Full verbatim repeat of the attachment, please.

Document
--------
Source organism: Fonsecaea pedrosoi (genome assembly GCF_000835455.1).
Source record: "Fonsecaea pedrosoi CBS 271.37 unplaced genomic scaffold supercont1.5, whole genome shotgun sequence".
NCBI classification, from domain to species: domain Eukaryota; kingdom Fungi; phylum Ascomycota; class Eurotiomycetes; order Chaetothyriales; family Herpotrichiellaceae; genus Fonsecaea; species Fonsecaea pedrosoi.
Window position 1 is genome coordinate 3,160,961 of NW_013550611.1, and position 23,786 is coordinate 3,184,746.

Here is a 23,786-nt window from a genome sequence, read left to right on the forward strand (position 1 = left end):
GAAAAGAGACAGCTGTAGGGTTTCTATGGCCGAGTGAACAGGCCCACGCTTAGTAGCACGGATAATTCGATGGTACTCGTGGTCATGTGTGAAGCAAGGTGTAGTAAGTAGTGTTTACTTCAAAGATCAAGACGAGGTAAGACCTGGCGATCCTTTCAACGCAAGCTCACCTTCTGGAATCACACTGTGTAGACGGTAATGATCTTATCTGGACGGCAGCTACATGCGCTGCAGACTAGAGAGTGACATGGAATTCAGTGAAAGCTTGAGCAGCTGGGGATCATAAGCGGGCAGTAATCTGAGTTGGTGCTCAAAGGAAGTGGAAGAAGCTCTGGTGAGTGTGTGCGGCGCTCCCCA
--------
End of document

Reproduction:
Source organism: Fonsecaea pedrosoi (genome assembly GCF_000835455.1).
Source record: "Fonsecaea pedrosoi CBS 271.37 unplaced genomic scaffold supercont1.5, whole genome shotgun sequence".
NCBI classification, from domain to species: domain Eukaryota; kingdom Fungi; phylum Ascomycota; class Eurotiomycetes; order Chaetothyriales; family Herpotrichiellaceae; genus Fonsecaea; species Fonsecaea pedrosoi.
Window position 1 is genome coordinate 3,160,961 of NW_013550611.1, and position 23,786 is coordinate 3,184,746.

Here is a 23,786-nt window from a genome sequence, read left to right on the forward strand (position 1 = left end):
GAAAAGAGACAGCTGTAGGGTTTCTATGGCCGAGTGAACAGGCCCACGCTTAGTAGCACGGATAATTCGATGGTACTCGTGGTCATGTGTGAAGCAAGGTGTAGTAAGTAGTGTTTACTTCAAAGATCAAGACGAGGTAAGACCTGGCGATCCTTTCAACGCAAGCTCACCTTCTGGAATCACACTGTGTAGACGGTAATGATCTTATCTGGACGGCAGCTACATGCGCTGCAGACTAGAGAGTGACATGGAATTCAGTGAAAGCTTGAGCAGCTGGGGATCATAAGCGGGCAGTAATCTGAGTTGGTGCTCAAAGGAAGTGGAAGAAGCTCTGGTGAGTGTGTGCGGCGCTCCCCA